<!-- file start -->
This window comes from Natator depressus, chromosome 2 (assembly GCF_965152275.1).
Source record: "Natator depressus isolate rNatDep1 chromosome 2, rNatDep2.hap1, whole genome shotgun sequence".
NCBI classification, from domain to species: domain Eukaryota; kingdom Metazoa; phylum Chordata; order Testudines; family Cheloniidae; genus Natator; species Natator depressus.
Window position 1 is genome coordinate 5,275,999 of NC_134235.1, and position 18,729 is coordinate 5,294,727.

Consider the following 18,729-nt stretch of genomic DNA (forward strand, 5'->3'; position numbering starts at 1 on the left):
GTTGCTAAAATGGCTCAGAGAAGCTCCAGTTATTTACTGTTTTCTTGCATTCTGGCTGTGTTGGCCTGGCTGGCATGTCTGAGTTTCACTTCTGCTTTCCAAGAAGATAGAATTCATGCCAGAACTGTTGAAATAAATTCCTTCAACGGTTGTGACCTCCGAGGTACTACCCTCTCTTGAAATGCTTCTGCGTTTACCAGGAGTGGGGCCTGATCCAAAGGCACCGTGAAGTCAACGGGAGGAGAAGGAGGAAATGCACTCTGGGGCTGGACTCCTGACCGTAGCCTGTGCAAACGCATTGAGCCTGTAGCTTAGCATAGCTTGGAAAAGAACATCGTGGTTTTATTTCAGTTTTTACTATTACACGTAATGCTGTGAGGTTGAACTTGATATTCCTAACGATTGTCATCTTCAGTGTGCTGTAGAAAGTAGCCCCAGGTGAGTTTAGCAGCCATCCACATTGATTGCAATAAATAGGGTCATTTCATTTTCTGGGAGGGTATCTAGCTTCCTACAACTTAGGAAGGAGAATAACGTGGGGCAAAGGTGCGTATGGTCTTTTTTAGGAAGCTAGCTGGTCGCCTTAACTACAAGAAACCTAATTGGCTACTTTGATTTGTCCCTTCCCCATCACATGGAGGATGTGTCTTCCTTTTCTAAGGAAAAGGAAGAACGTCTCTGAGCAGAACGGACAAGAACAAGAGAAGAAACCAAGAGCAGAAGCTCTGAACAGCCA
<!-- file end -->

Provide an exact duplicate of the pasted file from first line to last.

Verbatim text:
This window comes from Natator depressus, chromosome 2 (assembly GCF_965152275.1).
Source record: "Natator depressus isolate rNatDep1 chromosome 2, rNatDep2.hap1, whole genome shotgun sequence".
NCBI classification, from domain to species: domain Eukaryota; kingdom Metazoa; phylum Chordata; order Testudines; family Cheloniidae; genus Natator; species Natator depressus.
Window position 1 is genome coordinate 5,275,999 of NC_134235.1, and position 18,729 is coordinate 5,294,727.

Consider the following 18,729-nt stretch of genomic DNA (forward strand, 5'->3'; position numbering starts at 1 on the left):
GTTGCTAAAATGGCTCAGAGAAGCTCCAGTTATTTACTGTTTTCTTGCATTCTGGCTGTGTTGGCCTGGCTGGCATGTCTGAGTTTCACTTCTGCTTTCCAAGAAGATAGAATTCATGCCAGAACTGTTGAAATAAATTCCTTCAACGGTTGTGACCTCCGAGGTACTACCCTCTCTTGAAATGCTTCTGCGTTTACCAGGAGTGGGGCCTGATCCAAAGGCACCGTGAAGTCAACGGGAGGAGAAGGAGGAAATGCACTCTGGGGCTGGACTCCTGACCGTAGCCTGTGCAAACGCATTGAGCCTGTAGCTTAGCATAGCTTGGAAAAGAACATCGTGGTTTTATTTCAGTTTTTACTATTACACGTAATGCTGTGAGGTTGAACTTGATATTCCTAACGATTGTCATCTTCAGTGTGCTGTAGAAAGTAGCCCCAGGTGAGTTTAGCAGCCATCCACATTGATTGCAATAAATAGGGTCATTTCATTTTCTGGGAGGGTATCTAGCTTCCTACAACTTAGGAAGGAGAATAACGTGGGGCAAAGGTGCGTATGGTCTTTTTTAGGAAGCTAGCTGGTCGCCTTAACTACAAGAAACCTAATTGGCTACTTTGATTTGTCCCTTCCCCATCACATGGAGGATGTGTCTTCCTTTTCTAAGGAAAAGGAAGAACGTCTCTGAGCAGAACGGACAAGAACAAGAGAAGAAACCAAGAGCAGAAGCTCTGAACAGCCA